That’s a particularly undemanding price/earnings ratio of 8.1 times. Even if you back out some one-time gains (investment gains and asset revaluations) and assume a ‘normalised’ profit of closer to $218m, the P/E only moves up slightly to 9.4 times.
On an earnings basis (and assuming those earnings are sustainable), Harvey Norman is cheap.
It’s when you turn to the company’s balance sheet that things get interesting.
Harvey Norman, with a market capitalisation of $2.05b, has net assets of $2.26b. That is, you could (theoretically) sell all of the business’ assets for cash, and still have surplus to return to shareholders.
Even ignoring intangible assets – goodwill, brands etc. – the so-called ‘hard’ assets are worth $2.17b – still more than the company’s market cap.
Now it’s fair to question how sustainable those values are – after all, much of it is the land and buildings that the retailer’s stores occupy. If Harvey Norman was to suddenly leave those sites, perhaps tenants would be hard to find and rentals might be lower.
Still, we’re not talking about a profitless business that we’re buying just for the assets. Many good businesses have market caps that are multiples of book value – and rightly so. This is a business making a quarter of a billion dollars per year and which has $2b of net assets.
The kicker for investors is that an investment in Harvey Norman offers a trailing 5.5% dividend yield – fully franked – at today’s price.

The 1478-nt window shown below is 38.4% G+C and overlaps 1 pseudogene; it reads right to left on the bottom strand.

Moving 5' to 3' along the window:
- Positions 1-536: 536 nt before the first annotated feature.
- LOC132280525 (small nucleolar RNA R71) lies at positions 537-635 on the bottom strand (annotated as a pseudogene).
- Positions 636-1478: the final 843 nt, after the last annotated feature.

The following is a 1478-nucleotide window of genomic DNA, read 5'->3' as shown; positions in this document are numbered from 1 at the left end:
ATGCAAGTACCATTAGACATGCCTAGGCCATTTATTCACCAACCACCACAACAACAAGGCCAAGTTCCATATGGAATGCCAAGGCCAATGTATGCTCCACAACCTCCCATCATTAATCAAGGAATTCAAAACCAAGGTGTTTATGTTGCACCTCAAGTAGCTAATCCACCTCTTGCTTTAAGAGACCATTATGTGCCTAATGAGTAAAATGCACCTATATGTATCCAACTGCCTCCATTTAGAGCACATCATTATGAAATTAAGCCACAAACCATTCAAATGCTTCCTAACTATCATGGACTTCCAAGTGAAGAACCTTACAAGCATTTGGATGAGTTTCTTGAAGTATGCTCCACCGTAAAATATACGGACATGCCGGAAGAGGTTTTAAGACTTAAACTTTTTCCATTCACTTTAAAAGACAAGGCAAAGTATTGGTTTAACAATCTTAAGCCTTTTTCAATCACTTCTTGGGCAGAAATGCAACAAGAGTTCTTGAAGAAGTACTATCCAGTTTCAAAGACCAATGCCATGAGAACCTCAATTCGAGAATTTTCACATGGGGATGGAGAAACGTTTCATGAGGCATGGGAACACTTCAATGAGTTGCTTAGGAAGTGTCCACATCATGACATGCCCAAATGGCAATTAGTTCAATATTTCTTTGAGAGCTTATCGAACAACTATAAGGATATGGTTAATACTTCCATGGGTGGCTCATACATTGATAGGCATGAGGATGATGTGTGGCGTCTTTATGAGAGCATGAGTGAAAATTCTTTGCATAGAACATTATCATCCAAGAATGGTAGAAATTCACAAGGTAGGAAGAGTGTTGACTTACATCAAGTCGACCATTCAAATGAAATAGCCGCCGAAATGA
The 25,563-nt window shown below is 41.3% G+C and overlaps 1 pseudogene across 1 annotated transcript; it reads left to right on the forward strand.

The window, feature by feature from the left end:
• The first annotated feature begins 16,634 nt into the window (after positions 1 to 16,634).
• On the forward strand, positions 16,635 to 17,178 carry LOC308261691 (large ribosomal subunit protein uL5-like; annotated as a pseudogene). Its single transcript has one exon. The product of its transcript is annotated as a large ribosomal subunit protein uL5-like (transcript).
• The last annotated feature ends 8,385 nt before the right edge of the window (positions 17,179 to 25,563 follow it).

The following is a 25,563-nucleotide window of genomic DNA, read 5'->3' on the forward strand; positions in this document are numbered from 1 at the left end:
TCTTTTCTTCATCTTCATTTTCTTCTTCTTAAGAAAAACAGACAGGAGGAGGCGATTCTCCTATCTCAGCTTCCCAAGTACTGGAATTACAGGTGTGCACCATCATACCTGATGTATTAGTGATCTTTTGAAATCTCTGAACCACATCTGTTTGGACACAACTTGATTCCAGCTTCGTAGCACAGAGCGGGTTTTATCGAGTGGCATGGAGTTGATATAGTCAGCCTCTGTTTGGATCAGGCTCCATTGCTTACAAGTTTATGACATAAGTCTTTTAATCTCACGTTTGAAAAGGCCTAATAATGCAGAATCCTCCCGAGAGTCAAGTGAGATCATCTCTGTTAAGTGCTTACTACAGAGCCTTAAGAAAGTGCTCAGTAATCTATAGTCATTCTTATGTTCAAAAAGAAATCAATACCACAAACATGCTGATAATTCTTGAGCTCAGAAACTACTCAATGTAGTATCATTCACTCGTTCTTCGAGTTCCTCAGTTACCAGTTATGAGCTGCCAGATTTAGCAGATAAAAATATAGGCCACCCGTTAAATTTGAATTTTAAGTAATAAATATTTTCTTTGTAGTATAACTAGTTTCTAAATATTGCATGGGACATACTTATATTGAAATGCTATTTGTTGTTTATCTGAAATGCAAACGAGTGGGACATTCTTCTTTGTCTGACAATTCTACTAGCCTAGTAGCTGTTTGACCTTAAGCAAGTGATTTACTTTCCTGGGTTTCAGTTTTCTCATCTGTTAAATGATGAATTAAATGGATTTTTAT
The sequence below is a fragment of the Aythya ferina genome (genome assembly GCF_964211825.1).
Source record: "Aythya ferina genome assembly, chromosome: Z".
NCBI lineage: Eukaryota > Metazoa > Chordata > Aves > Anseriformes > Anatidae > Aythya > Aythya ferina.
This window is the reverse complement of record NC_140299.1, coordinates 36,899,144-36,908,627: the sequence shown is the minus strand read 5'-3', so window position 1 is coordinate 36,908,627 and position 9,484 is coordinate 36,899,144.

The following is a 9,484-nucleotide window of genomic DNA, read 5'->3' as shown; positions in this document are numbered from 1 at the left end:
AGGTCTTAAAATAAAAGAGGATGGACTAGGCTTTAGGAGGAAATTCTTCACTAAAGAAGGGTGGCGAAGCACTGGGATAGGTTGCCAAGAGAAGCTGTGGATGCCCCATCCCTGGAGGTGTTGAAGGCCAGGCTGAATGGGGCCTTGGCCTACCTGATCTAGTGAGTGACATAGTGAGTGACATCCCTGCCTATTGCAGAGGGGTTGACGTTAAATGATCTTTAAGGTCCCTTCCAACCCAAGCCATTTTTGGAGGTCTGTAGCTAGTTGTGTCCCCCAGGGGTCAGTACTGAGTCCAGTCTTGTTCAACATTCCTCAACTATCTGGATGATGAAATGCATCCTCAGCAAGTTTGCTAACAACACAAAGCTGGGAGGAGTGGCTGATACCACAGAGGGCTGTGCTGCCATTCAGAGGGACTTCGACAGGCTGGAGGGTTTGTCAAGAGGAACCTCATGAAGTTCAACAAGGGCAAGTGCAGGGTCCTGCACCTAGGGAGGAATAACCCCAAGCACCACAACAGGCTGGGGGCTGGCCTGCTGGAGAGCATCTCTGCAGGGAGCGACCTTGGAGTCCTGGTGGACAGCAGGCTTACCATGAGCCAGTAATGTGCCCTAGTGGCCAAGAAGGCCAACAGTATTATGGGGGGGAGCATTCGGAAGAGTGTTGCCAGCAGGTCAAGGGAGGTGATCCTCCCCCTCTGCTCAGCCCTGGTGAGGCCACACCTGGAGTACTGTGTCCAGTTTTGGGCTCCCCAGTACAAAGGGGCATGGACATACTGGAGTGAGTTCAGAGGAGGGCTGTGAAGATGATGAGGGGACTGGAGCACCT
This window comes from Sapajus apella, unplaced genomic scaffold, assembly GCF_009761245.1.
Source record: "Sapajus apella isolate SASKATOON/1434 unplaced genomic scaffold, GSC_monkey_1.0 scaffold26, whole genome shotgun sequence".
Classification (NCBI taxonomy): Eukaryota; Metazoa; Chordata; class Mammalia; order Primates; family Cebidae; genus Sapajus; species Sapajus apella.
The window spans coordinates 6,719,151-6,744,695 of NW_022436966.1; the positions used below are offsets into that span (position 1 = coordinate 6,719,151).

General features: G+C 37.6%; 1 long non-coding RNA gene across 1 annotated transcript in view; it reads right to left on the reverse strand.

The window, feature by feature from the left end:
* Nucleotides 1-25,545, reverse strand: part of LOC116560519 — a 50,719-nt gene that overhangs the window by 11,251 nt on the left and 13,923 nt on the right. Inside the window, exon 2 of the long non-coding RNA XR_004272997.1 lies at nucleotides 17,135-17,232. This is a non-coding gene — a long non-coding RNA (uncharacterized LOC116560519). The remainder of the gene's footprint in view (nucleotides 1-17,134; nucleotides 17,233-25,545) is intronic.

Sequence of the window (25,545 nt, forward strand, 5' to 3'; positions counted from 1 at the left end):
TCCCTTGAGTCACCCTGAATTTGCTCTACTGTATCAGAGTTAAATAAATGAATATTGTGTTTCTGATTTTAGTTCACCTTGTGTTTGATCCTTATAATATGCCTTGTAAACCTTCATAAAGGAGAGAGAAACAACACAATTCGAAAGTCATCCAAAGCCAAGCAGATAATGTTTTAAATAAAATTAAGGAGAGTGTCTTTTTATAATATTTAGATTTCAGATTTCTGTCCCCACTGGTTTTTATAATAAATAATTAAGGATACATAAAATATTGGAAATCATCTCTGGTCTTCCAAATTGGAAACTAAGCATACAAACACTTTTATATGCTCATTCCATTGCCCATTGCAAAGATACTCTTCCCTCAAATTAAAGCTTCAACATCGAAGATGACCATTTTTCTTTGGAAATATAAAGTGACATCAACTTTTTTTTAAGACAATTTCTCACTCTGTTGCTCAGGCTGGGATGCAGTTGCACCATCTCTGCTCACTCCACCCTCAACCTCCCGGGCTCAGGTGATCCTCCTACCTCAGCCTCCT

It’s the internet, stupid
The elephant in the room is the internet.
While the cyclical spending downturn has hurt many discretionary retailers, there is structural change underway.
More people are shopping online. This is a real threat, but only for some of Harvey Norman’s business; and for the foreseeable future, it will only take a certain percentage of those categories – perhaps between 10 and 20% over the next decade or two.
The rest of the business will be done through bricks and mortar retailers – and Harvey Norman still has the footprint, brand recognition and breadth of business to win the battle of ‘the rest’. Of course, for the remainder of the business – things like lounges, bedding and flooring – the internet will have little impact.
A successful stock selection career can be built by being right 6 out of every 10 times – the winners more than make up for the losers.
There’s no way to tell with certainty if an investment in Harvey Norman at today’s price will echo the success of QBE, or leave me with egg on my face. Regardless, I’m convinced that most of the downside risk has been baked in, making Harvey Norman a very attractive investment candidate.
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Scott Phillips is a Motley Fool investment analyst. Scott owns shares in QBE, David Jones and Harvey Norman. The Motley Fool‘s purpose is to help the world invest, better. Take Stock is The Motley Fool’s free investing newsletter. Packed with stock ideas and investing advice, it is essential reading for anyone looking to build and grow their wealth in the years ahead. Click here now to request your free subscription, whilst it’s still available. This article contains general investment advice only (under AFSL 400691).